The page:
Having been a guide before in the state of Wyoming, I was able to learn one thing about guides and outfitters. There are the good, bad and ugly ones. I would like to think I was one of the good ones, but there are plenty of bad and ugly ones around the United States.

After months, even years of saving and working all the over-time you can you finally have enough money to go on the hunt you have always dreamed of. There is so much that can ruin a hunt or make it successful. And, the truth is, it rarely has anything to do with whether you harvest an animal or not. The outfitter you choose will make or break your hunt.

Many guides are everything they say they are and more. They are experienced, hunt in areas with a good population of game and have the best equipment available. Their food is great, beds are comfy, and each and every person you meet makes you feel at home.  And there are the guided hunts you can’t wait to end. There are way too many hunters, food is terrible, animals are scarce and the staff is inexperienced. These are the operations you must avoid like the plaque.

I have seen it over and over where hunters flip through the back of magazines, find the nicest looking ad, call and book a hunt. No questions asked or research done. Their thinking tells them that if the guide spent so much money on advertising he must be good. Sometimes this is true, and other times it is not. Are you willing to risk all of your hard-earned money on a chance? Unfortunately, some hunting guides are more of a con-artist than they are a guide. Maybe their brochure or magazine ad is full of photos of big elk killed by their clients. That is all good except when only a couple of clients per year are seeing the elk of the caliber portrayed in the photos.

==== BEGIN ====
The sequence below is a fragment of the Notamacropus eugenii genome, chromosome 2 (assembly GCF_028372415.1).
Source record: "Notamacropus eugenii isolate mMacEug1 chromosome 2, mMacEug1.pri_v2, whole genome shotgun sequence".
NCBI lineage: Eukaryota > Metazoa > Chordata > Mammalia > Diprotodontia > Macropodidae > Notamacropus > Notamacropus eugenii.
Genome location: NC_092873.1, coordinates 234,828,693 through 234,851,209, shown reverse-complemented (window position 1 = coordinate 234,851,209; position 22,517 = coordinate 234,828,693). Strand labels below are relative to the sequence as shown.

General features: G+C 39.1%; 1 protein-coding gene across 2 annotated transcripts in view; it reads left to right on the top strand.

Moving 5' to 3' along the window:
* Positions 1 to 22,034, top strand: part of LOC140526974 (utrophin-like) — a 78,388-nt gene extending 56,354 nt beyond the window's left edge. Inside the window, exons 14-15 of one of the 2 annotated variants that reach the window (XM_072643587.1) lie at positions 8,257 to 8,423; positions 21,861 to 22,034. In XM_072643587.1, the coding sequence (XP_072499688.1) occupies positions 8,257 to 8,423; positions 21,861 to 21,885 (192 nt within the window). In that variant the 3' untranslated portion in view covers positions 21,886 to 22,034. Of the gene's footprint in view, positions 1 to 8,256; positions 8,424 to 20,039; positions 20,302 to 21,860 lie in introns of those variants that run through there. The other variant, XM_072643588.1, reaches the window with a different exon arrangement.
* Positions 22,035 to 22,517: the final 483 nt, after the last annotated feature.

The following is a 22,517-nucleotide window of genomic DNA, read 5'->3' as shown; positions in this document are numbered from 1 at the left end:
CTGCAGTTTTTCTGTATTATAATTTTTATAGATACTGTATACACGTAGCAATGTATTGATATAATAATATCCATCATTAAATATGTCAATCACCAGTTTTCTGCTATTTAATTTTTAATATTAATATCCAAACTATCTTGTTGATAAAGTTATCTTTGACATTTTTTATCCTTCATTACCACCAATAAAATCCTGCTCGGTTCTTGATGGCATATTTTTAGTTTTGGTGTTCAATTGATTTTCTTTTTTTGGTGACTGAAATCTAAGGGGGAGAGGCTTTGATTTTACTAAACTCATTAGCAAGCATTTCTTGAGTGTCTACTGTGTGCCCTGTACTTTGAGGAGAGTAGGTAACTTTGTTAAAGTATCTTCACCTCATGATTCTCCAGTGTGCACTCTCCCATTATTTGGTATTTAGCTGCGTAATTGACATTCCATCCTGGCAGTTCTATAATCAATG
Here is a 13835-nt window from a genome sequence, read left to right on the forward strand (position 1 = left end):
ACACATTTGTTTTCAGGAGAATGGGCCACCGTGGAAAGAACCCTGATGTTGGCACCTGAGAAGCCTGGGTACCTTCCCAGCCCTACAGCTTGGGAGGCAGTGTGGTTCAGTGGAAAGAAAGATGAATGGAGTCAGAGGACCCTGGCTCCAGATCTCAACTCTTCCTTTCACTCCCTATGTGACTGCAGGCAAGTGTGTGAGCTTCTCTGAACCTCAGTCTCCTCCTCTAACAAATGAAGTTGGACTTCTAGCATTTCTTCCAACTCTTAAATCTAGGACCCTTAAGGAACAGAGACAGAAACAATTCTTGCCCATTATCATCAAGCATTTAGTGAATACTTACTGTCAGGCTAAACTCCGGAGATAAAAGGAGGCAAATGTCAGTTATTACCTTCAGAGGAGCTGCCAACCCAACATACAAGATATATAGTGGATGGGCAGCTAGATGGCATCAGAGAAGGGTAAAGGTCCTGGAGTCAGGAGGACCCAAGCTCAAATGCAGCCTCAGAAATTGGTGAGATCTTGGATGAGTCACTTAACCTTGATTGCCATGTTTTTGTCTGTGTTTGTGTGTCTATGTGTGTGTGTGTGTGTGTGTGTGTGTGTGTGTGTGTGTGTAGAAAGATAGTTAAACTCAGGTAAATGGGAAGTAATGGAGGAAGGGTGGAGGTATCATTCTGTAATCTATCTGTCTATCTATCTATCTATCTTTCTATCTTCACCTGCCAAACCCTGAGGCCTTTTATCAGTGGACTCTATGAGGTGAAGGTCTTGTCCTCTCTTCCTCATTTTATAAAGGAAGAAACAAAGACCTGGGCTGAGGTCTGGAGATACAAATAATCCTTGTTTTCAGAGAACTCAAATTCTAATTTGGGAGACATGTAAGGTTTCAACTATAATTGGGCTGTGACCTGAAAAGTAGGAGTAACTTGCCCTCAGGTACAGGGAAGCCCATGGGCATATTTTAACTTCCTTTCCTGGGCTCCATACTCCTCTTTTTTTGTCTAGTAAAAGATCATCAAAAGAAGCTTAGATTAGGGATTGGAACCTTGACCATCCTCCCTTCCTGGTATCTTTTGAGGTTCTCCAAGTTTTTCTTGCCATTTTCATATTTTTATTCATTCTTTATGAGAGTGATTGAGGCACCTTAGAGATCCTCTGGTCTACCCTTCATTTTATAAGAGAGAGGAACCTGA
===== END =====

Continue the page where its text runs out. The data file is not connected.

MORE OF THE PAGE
Unless you go to a high-fence operation to “hunt” there is no such thing as a guaranteed hunt. The only guarantee a guide can offer is accommodations as advertised, equipment as promised, and that he and his staff will do everything in their power to get you an animal. Avoid any outfitter that will guarantee a kill he or she is lying. If they are lying about this, what else are they lying about.